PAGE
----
The Phoenix of Florence by Philip Kazan (proof copy, courtesy of Allison & Busby)
Fifteenth century Italy, deep in the Tuscan countryside, adolescent Onoria is the sole survivor of a family massacre. Abandoned and alone in the forest, she meets the leader of a fierce band of soldiers who, mistaking her for a boy, takes her under his wing. Determined never to be vulnerable ever again, Onoria reinvents herself as a mercenary, leaving behind the identity one man saw fit to soil and discovering soldier Celavini along the way.
In Florence, ex-soldier now government law enforcer Celavini investigates two brutal murders that on first look seem to be crimes of passion. Convinced this hides a more sinister truth, Celavini digs further and is perturbed to discover a family heirloom from his past and a man using his dead brother’s name.
When it becomes clear that behind the murders lurks a menacing conspiracy, Celavini must revisit the turbulent past he shares with Onoria, reconciling himself to her so, together, they can lay the ghosts of their shared history to rest.
Pre-order The Phoenix of Florence from Amazon UK
The Night Tiger by Yangsze Choo (eARC, courtesy of Quercus and NetGalley)
They say a tiger that devours too many humans can take the form of a man and walk amongst us…
In 1930s colonial Malaya, a dissolute British doctor receives a surprise gift of an eleven-year-old Chinese houseboy. Sent as a bequest from an old friend, young Ren has a mission: to find his dead master’s severed finger and reunite it with his body. Ren has forty-nine days, or else his master’s soul will roam the earth forever.
Ji Lin, an apprentice dressmaker, moonlights as a dancehall girl to pay her mother’s debts. One night, Ji Lin’s dance partner leaves her with a gruesome souvenir that leads her on a crooked, dark trail.
As time runs out for Ren’s mission, a series of unexplained deaths occur amid rumours of tigers who turn into men. In their journey to keep a promise and discover the truth, Ren and Ji Lin’s paths will cross in ways they will never forget.
Pre-order The Night Tiger from Amazon UK
A River in the Trees by Jacqueline O’Mahony (eARC, courtesy of Quercus and NetGalley)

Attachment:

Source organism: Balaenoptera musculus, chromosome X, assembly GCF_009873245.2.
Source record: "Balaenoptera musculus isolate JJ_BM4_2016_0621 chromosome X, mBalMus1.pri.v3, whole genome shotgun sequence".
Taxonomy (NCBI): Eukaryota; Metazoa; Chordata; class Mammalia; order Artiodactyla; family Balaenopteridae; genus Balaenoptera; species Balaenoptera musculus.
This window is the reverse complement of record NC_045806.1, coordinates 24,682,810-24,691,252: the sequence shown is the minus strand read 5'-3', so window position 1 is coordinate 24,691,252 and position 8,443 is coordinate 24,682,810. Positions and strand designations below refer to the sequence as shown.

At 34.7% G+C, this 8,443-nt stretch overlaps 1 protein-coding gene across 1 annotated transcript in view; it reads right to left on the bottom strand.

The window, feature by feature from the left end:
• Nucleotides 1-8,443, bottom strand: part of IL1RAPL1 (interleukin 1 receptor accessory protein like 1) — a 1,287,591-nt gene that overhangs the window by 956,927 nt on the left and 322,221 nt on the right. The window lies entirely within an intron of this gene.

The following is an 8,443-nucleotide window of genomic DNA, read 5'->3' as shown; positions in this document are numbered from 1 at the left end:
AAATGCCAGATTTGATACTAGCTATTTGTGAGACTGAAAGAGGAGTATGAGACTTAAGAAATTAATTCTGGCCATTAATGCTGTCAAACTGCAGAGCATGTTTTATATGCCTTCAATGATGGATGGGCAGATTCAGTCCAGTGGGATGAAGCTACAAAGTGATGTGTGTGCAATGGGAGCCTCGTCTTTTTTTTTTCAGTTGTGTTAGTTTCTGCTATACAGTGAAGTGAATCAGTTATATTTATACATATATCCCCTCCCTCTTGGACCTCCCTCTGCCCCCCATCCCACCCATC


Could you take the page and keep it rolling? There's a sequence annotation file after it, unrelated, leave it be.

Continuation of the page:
Two women. Two stories. One hundred years of secrets.
1919 – Hannah is nineteen years old and living on her family’s farm in West Cork. Her peaceful world is shattered forever by the eruption of the War of Independence, Ireland’s bid for freedom from Britain. Hannah’s family hide rebel soldiers in their attic, putting them in great danger from the Black and Tans who roam the countryside. An immediate connection between Hannah and O’Riada, the leader of this band of rebels, will change her life and that of her family forever.
2019 – Ellen is at a crossroads in her life: her marriage is in trouble, her career is over and she’s grieving the loss of a baby. After years in London, she decides to come home to Ireland to face the past she has always tried to escape. Her journey centres on an old house in the countryside, a house that used to belong to her family. Reaching into the past, she feels a connection to her aunt, the mysterious Hannah O’Donovan. But why won’t anyone in her family talk about Hannah? And how can this journey help Ellen put her life back together?
Pre-order A River in the Trees from Amazon UK
(Gorgeous covers or what?)
On What Cathy Read Next last week
Tuesday – The Top Ten Tuesday topic was Platonic Relationships in Books and my list included siblings and friends. I also hosted a slot on the blog tour for A Light of Her Own by Carrie Callaghan, sharing my review of this historical novel about the 17th century Dutch artist, Judith Leyster. I also shared my review of memoir, Song of Praise for a Flower by Fengxian Chu and Charlene Chu, a book I read for Nonfiction November and that had been languishing on my author review pile for far too long.
Wednesday – WWW Wednesday is the opportunity to share what I’ve just read, what I’m currently reading and what I plan to read next…and have a good nose around to see what other bloggers are reading.
Thursday – I published my review of my Buchan of the Month, John Buchan’s autobiography Memory Hold-the-Door. This was another book I read as part of Nonfiction November.
Friday – To mark publication day, I shared my review of The Wooden Hill by Jamie Guiney, an imaginative collection of short stories connected by the theme of the different stages in life.
Saturday – Being the first Saturday of the month, I took part in the Six Degrees of Separation meme creating a chain that stretched from traditional favourite, A Christmas Carol by Charles Dickens, to recently published historical crime novel, None So Blind by Alis Hawkins. I also shared my Five Favourite November Reads.
As always, thanks to everyone who has liked, commented on or shared my blog posts on social media this week.
On What Cathy Read Next this week
- Book Review: Sugar in the Blood by Andrea Stuart
- Blog Tour/Book Review: Once Upon A River by Diane Setterfield
- Book Review: The Cold North Sea by Jeff Dawson
- Blog Tour/Q&A: Triumph in Dust by Ian Ross
- Blog Tour/Book Review: The Blue by Nancy Bilyeau
- Book Review: Christmas at War by Caroline Taggart
- Book Review: Paris Echo by Sebastian Faulks